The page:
There was a time when legacy media was the go-to platform for information. Audiences could wait for a news bulletin or next day’s newspaper to confirm national developments or even global events.
But today, with the proliferation of digital platforms, content is everywhere. And audiences can sometimes access it without verifying information.
We are living in an era where journalism is facing an acid test insofar as trust is concerned. The digital craze has presented a challenge to traditional media, and a huge number of audiences access news through social media, search engines, and mobile aggregators.
According to the Digital News Report by Reuters, audiences pay more attention to celebrities, influencers, and social media personalities compared to journalists on digital platforms like TikTok and Instagram. This makes it difficult to control fake news.
Because some influencers care more about the number of followers they have and hits, they post anything. This has made it impossible to control misinformation and disinformation. But this has been attributed largely to the decline in trust in news due to a number of reasons — bias and failure to understand audience needs, among them of them.
However, according to research, fake news spreads six times faster than real information.
In Zimbabwe, a heavily polarised country where media outlets report differently even on the same events, it’s not surprising that trust in news has significantly depreciated. Coupled with other factors like circulation decline and falling revenues, local media finds itself in a precarious situation that can only be saved by good journalism.
Of course, fake news has existed since time immemorial, but the advent of digital media technologies has amplified the challenge to an unimaginable degree. The last half decade can be blatantly called the decade of fake news, with established media stables contributing to that crisis.
Now that Twitter has introduced payments for impressions, we are likely to see a surge in fake news, particularly in the African market, where monitoring mechanisms and laws have not been strengthened.
Why fake news?
While things are not as always as they seem, people spread fake news for different reasons. Most of the unauthenticated Web sites in Zimbabwe pretending to be news publishers share fake news to generate more traffic with the aim of generating more revenue. Some do it for popularity, while others are just attention seekers. Some could be coordinated efforts to shift an audience’s attention from current important issues to trivial currency.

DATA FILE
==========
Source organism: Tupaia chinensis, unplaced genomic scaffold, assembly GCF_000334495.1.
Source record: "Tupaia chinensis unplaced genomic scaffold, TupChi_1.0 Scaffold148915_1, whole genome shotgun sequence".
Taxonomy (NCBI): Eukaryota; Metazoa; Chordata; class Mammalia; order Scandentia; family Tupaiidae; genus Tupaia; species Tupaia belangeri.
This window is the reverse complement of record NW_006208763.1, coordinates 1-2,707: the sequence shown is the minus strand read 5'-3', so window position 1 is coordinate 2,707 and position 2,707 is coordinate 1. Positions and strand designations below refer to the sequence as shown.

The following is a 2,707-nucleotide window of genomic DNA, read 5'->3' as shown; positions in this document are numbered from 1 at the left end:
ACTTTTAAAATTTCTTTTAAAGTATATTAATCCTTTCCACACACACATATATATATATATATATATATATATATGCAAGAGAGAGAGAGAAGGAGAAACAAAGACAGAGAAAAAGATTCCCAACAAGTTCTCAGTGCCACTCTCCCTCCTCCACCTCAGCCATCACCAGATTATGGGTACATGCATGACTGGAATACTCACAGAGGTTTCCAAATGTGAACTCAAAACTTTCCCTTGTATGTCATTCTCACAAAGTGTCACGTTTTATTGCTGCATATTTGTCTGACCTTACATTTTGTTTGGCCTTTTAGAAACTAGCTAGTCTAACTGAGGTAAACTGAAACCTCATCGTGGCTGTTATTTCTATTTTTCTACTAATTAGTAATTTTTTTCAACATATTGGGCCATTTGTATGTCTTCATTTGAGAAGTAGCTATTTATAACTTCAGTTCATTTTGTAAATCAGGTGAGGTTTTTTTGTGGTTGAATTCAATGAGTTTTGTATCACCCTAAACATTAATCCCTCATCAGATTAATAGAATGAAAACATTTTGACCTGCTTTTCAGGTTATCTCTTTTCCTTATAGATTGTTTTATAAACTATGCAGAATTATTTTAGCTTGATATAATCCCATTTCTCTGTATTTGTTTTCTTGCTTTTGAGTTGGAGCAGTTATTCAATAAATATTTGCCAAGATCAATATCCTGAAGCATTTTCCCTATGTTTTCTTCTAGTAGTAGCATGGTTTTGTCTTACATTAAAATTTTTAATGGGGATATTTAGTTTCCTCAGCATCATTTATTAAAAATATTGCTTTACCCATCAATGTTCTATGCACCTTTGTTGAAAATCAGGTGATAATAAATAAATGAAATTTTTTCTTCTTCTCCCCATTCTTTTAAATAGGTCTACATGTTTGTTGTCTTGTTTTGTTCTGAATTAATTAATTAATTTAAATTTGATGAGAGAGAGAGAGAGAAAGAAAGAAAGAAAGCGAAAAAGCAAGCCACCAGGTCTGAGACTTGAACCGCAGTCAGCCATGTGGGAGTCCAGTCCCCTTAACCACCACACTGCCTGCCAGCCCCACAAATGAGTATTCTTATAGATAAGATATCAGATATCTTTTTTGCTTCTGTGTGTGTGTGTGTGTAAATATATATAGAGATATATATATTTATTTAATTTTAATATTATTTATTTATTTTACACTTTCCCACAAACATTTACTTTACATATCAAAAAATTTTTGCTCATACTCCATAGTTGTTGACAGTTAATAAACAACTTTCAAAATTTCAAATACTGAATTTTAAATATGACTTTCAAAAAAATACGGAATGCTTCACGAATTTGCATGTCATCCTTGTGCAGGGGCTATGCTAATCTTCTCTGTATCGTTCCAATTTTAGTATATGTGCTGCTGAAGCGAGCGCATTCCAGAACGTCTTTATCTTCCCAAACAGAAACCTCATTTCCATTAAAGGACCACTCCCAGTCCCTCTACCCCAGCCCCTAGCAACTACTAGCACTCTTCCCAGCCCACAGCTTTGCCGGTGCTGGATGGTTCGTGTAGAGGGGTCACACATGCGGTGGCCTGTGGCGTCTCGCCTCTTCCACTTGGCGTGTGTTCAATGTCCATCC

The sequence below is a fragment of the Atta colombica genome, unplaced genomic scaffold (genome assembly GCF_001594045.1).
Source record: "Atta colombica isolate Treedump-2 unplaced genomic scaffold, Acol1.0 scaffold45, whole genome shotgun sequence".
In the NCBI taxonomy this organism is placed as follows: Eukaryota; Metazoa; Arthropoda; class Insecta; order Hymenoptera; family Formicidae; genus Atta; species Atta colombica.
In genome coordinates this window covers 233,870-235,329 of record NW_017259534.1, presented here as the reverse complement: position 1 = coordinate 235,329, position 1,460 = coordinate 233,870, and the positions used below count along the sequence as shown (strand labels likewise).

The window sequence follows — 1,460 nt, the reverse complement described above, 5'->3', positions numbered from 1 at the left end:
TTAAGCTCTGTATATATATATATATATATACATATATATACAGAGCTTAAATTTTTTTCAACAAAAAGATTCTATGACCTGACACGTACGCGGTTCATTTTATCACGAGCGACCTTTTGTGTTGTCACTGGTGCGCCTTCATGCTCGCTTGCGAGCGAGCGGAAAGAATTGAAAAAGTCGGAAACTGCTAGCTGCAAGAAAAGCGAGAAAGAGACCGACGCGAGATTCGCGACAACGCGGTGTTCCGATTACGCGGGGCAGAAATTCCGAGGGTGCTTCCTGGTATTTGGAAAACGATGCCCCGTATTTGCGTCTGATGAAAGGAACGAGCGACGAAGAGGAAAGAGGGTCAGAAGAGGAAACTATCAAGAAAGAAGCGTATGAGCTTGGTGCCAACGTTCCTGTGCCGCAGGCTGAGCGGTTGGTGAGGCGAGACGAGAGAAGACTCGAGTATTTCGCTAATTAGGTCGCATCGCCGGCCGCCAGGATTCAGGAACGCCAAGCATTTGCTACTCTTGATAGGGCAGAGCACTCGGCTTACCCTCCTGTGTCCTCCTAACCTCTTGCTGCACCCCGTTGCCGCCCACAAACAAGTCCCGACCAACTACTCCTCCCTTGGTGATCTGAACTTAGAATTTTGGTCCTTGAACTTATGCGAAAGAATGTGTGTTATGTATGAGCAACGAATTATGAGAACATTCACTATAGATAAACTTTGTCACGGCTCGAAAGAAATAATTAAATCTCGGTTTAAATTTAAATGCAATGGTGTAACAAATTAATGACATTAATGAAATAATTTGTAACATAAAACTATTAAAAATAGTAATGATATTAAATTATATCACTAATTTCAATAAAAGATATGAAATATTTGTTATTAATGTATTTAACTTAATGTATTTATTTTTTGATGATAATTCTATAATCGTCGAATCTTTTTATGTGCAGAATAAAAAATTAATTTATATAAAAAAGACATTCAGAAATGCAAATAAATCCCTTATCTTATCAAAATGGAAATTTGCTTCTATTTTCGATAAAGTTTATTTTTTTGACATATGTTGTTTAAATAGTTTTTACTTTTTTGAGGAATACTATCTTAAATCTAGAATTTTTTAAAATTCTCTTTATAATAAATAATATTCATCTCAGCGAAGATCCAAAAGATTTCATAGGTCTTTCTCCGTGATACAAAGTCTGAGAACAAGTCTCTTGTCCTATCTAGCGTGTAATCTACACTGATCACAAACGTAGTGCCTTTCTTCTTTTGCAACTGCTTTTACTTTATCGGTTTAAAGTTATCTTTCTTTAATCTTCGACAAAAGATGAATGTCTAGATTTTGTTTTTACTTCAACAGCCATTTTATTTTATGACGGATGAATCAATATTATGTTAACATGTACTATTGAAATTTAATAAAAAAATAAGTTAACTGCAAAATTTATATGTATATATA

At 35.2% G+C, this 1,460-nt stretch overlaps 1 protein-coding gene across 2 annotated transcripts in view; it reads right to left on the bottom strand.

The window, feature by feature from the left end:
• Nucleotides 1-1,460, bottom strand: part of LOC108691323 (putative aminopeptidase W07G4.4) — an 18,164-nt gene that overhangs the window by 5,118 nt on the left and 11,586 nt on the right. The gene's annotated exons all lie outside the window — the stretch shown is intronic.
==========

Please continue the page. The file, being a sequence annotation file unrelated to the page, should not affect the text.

However, it is interesting to note that most prevalent sources of fake news are our favourite social media platforms, like Facebook, Google, and Twitter. This is mainly because these can be low-cost distribution channels where bogus misinformation spreads like wildfire throughout the Internet once posted.
Democracies are strengthened by the quality of information consumed. It is from this information that progressive decisions are made and adopted by citizens and authoritative structures. Thus information becomes a vital parameter for decision making; therefore, this can make or break a nation and society.
The Iraq and Libya wars were justified based on fake news, and today millions are suffering. With the current election mode motion in the country, fake news has become the order of the day. In Zimbabwe, it’s known that official results are announced by the Zimbabwe Electoral Commission (ZEC), but if you scan through social media, people are designating themselves as the electoral body.
Misinformation and disinformation represents a range of serious issues that can be part of distortions on electoral processes and incitements to violence, and can fuel dangerous conspiracy theories.
Information gaps and media literacy
Much as we express displeasure on fake news, we need to accept the reality that fake news agents take advantage of information gaps that have been left void either by media or institutions that are authentic sources of information.
In this digital era where people look at their mobile phones countless times during the day, it is depressing to observe many institutions do not have information readily available on their digital platforms.
What to do
There are many things individuals can do and that newsrooms can do to help combat these problems.
• Consider the source: Investigate news sources and evaluate their mission and contact information.
• Check the author: A quick search on the author will help authenticate a piece of news. This will answer whether it is credible or not.
• Undergo fact checking: Many newsrooms are introducing desks specifically designed to concentrate on fact-checking. Every piece of information has to be verified before public consumption.